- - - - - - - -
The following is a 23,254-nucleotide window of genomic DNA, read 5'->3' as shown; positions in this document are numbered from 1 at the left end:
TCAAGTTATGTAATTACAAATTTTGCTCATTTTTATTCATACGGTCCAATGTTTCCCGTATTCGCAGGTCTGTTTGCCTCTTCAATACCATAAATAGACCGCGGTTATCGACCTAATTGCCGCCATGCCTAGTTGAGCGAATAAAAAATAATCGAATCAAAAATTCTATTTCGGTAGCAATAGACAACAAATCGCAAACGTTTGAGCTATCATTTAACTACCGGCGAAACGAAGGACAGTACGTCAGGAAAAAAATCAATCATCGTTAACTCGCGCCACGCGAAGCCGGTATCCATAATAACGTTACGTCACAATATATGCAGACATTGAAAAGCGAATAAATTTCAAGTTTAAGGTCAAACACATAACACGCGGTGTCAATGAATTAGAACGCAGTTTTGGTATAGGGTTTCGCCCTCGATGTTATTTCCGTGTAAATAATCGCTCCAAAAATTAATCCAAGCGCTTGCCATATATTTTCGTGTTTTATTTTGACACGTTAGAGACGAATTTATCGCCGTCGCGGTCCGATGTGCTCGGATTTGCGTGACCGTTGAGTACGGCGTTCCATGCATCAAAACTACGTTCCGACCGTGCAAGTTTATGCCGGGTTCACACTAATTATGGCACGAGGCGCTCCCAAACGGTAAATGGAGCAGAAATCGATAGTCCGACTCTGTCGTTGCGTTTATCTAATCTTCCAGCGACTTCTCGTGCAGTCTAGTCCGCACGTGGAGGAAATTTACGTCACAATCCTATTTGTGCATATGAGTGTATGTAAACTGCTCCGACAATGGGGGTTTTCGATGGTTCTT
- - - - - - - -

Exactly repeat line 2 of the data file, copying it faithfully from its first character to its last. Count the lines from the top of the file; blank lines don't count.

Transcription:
TCAAGTTATGTAATTACAAATTTTGCTCATTTTTATTCATACGGTCCAATGTTTCCCGTATTCGCAGGTCTGTTTGCCTCTTCAATACCATAAATAGACCGCGGTTATCGACCTAATTGCCGCCATGCCTAGTTGAGCGAATAAAAAATAATCGAATCAAAAATTCTATTTCGGTAGCAATAGACAACAAATCGCAAACGTTTGAGCTATCATTTAACTACCGGCGAAACGAAGGACAGTACGTCAGGAAAAAAATCAATCATCGTTAACTCGCGCCACGCGAAGCCGGTATCCATAATAACGTTACGTCACAATATATGCAGACATTGAAAAGCGAATAAATTTCAAGTTTAAGGTCAAACACATAACACGCGGTGTCAATGAATTAGAACGCAGTTTTGGTATAGGGTTTCGCCCTCGATGTTATTTCCGTGTAAATAATCGCTCCAAAAATTAATCCAAGCGCTTGCCATATATTTTCGTGTTTTATTTTGACACGTTAGAGACGAATTTATCGCCGTCGCGGTCCGATGTGCTCGGATTTGCGTGACCGTTGAGTACGGCGTTCCATGCATCAAAACTACGTTCCGACCGTGCAAGTTTATGCCGGGTTCACACTAATTATGGCACGAGGCGCTCCCAAACGGTAAATGGAGCAGAAATCGATAGTCCGACTCTGTCGTTGCGTTTATCTAATCTTCCAGCGACTTCTCGTGCAGTCTAGTCCGCACGTGGAGGAAATTTACGTCACAATCCTATTTGTGCATATGAGTGTATGTAAACTGCTCCGACAATGGGGGTTTTCGATGGTTCTT